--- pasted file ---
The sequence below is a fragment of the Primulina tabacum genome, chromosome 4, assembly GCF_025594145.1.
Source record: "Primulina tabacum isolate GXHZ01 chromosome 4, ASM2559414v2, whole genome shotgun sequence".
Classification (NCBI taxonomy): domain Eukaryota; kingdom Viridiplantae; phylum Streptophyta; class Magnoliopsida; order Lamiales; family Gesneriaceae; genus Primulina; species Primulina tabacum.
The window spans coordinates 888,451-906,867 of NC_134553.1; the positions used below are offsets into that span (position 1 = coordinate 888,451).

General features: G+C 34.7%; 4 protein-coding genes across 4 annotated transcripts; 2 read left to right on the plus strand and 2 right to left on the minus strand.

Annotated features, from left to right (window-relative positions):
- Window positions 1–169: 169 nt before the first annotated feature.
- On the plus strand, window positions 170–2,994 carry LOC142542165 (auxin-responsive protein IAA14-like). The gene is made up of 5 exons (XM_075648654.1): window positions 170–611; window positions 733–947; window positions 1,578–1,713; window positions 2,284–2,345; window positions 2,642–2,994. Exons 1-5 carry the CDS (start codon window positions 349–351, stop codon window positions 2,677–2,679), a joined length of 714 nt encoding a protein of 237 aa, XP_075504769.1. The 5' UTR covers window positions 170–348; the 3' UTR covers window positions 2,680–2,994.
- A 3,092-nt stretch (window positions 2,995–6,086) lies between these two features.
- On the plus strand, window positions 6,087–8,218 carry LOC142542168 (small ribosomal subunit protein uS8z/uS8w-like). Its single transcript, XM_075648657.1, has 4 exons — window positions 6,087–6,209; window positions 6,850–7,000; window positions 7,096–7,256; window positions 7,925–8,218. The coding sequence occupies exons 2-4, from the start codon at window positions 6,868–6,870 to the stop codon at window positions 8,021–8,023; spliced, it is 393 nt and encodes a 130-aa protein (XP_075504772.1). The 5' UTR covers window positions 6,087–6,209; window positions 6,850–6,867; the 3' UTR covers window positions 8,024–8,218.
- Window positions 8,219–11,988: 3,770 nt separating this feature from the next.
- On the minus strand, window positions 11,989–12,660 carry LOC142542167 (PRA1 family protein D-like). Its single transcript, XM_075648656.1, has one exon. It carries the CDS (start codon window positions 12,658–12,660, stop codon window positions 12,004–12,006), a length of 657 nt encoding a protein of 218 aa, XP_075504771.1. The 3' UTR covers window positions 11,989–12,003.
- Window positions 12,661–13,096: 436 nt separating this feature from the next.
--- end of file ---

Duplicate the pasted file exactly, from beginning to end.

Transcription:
The sequence below is a fragment of the Primulina tabacum genome, chromosome 4, assembly GCF_025594145.1.
Source record: "Primulina tabacum isolate GXHZ01 chromosome 4, ASM2559414v2, whole genome shotgun sequence".
Classification (NCBI taxonomy): domain Eukaryota; kingdom Viridiplantae; phylum Streptophyta; class Magnoliopsida; order Lamiales; family Gesneriaceae; genus Primulina; species Primulina tabacum.
The window spans coordinates 888,451-906,867 of NC_134553.1; the positions used below are offsets into that span (position 1 = coordinate 888,451).

General features: G+C 34.7%; 4 protein-coding genes across 4 annotated transcripts; 2 read left to right on the plus strand and 2 right to left on the minus strand.

Annotated features, from left to right (window-relative positions):
- Window positions 1–169: 169 nt before the first annotated feature.
- On the plus strand, window positions 170–2,994 carry LOC142542165 (auxin-responsive protein IAA14-like). The gene is made up of 5 exons (XM_075648654.1): window positions 170–611; window positions 733–947; window positions 1,578–1,713; window positions 2,284–2,345; window positions 2,642–2,994. Exons 1-5 carry the CDS (start codon window positions 349–351, stop codon window positions 2,677–2,679), a joined length of 714 nt encoding a protein of 237 aa, XP_075504769.1. The 5' UTR covers window positions 170–348; the 3' UTR covers window positions 2,680–2,994.
- A 3,092-nt stretch (window positions 2,995–6,086) lies between these two features.
- On the plus strand, window positions 6,087–8,218 carry LOC142542168 (small ribosomal subunit protein uS8z/uS8w-like). Its single transcript, XM_075648657.1, has 4 exons — window positions 6,087–6,209; window positions 6,850–7,000; window positions 7,096–7,256; window positions 7,925–8,218. The coding sequence occupies exons 2-4, from the start codon at window positions 6,868–6,870 to the stop codon at window positions 8,021–8,023; spliced, it is 393 nt and encodes a 130-aa protein (XP_075504772.1). The 5' UTR covers window positions 6,087–6,209; window positions 6,850–6,867; the 3' UTR covers window positions 8,024–8,218.
- Window positions 8,219–11,988: 3,770 nt separating this feature from the next.
- On the minus strand, window positions 11,989–12,660 carry LOC142542167 (PRA1 family protein D-like). Its single transcript, XM_075648656.1, has one exon. It carries the CDS (start codon window positions 12,658–12,660, stop codon window positions 12,004–12,006), a length of 657 nt encoding a protein of 218 aa, XP_075504771.1. The 3' UTR covers window positions 11,989–12,003.
- Window positions 12,661–13,096: 436 nt separating this feature from the next.